Post by modteam on Nov 3, 2015 11:44:01 GMT
Beginners Guide to Degu Keeping
The common degu (Octodon degus) is a small mammal originating in the semi-arid, scrubland plains of Chile. They are highly social animals, living in extended family groups with complex vocal and body language communication. They are mainly active in the daytime over wide areas of diverse habitat foraging for a varied plant based diet and retreating to an extensive burrow at night. Degus were introduced as scientific research subjects in the 1960s and have gradually become more popular as pets over the last 25 years. Degus belong to the family Octodontidae, and are a member of the suborder Hystricognatha within the order Rodentia. They live for approximately 6 to 8 years in captivity.
Before You Get Degus
Degus require a long term commitment to care for them for their full lifespan and considerable commitment of time, money and space to provide large housing, a varied diet, vet care and the attention they need. They have a basic temperature requirement which may not be within your control to be kept within approx 17 to 25C (62 to 77F) most of the time. If you have other pets like cats and dogs, which are natural predators of degus, you need to be sure you can keep your degus safe and not stressed by their proximity. You should be prepared for the social complexities, and territorial and hierarchical behaviour which could lead to fighting, which can cause stress for you and extra housing requirements. Vet care for degus around the world is patchy, so check in advance there is a degu experienced vet in your area. You may find that degu housing is too big to move and you may need somebody to come in to your home to provide holiday care.
Choosing Your Degus
National and local rescue organisations are a great place to source your degus as there are usually many degus of all ages looking for new homes. Internet based rehoming sites, facebook groups and degu forums are also good places to look. Second hand sites sometimes offer degus, but do beware of 'backyard' breeders with little knowledge deliberately breeding degus in poor conditions for profit. Most degus sold in shops come from large breeding facilities with little regard to pet health. You may wish to consider that wherever you get your degus from you are supporting and enabling them, be it rescue or business.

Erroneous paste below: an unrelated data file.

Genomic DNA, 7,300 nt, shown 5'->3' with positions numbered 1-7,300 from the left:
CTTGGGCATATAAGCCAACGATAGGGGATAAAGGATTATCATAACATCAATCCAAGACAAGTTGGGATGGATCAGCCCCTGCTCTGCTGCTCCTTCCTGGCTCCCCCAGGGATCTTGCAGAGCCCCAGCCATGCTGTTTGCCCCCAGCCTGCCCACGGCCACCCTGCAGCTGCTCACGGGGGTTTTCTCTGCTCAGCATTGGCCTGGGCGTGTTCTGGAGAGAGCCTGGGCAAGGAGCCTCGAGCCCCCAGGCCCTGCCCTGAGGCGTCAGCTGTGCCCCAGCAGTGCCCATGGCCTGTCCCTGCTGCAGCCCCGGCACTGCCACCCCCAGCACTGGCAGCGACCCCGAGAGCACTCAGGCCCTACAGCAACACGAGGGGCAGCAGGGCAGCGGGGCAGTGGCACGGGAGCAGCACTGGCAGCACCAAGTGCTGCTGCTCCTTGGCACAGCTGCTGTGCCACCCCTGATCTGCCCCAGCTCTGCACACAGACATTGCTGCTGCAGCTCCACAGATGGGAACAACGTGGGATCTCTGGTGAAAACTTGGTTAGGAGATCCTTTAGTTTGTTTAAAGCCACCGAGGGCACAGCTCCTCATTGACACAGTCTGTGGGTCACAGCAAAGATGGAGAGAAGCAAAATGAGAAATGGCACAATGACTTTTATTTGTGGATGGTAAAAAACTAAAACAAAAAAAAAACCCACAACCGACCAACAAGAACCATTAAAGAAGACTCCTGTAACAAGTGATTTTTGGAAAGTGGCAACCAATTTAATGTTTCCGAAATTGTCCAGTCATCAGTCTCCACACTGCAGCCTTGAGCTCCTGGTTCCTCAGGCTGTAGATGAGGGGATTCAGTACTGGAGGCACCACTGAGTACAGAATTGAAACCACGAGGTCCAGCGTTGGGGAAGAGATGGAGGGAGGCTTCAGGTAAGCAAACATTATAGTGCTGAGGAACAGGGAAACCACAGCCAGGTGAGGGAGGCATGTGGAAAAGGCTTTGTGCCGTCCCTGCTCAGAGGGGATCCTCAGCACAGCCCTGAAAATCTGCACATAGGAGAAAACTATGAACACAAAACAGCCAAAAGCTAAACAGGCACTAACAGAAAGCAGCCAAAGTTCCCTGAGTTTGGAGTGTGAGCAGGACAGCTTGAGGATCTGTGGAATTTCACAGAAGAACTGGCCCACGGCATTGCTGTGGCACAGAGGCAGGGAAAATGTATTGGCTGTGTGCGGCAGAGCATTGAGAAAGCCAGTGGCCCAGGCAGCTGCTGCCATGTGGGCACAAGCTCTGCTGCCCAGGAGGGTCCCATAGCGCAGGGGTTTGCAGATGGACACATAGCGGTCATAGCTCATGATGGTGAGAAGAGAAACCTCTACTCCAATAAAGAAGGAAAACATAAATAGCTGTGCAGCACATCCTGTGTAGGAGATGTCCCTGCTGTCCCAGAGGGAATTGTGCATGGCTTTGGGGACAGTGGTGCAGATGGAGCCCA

If you are buying degus it is strongly recommended that you only buy agouti (brown) degus as these tend to be the most healthy and any other colours or patterns have generally been intensively selectively bred for the colour or pattern with complete disregard for associated health problems.
Degus should live in groups and so young animals should always be sold/ rehomed in groups, and care should be taken to avoid leaving lone degus. Groups of 3 are ideal for beginners, larger groups of 4 or 5 are also great if you can provide adequate housing. Pairs are OK but can leave you vulnerable to having to deal with a lone degu and introductions in case of early death, and may limit some social behaviour. Degus sometimes get split from their group due to fighting and then offered individually for rehoming, it is vital to offer these degus a second chance at a social group. Sometimes the fighting has been overestimated or not dealt with ideally and persistence or a change in degu characters offered and some understanding of degu social dynamics can make a big difference.
How to Sex Your Degus
Always check the gender of your degus for yourself as soon as possible, see our sexing thread for more help. We frequently hear of problems from mis-sexed degus resulting in many unwanted pups and a lot of stress and dilemmas for new owners. This seems to be due to both sexes having a urethral cone which gives the appearance of a male appendage, when in fact you are looking for a larger gap between the two openings for a male, and a smaller gap for females. You can use a sheet of mesh or glass, or a large glass jar or dish to help you get a good look, it can help to take a photo.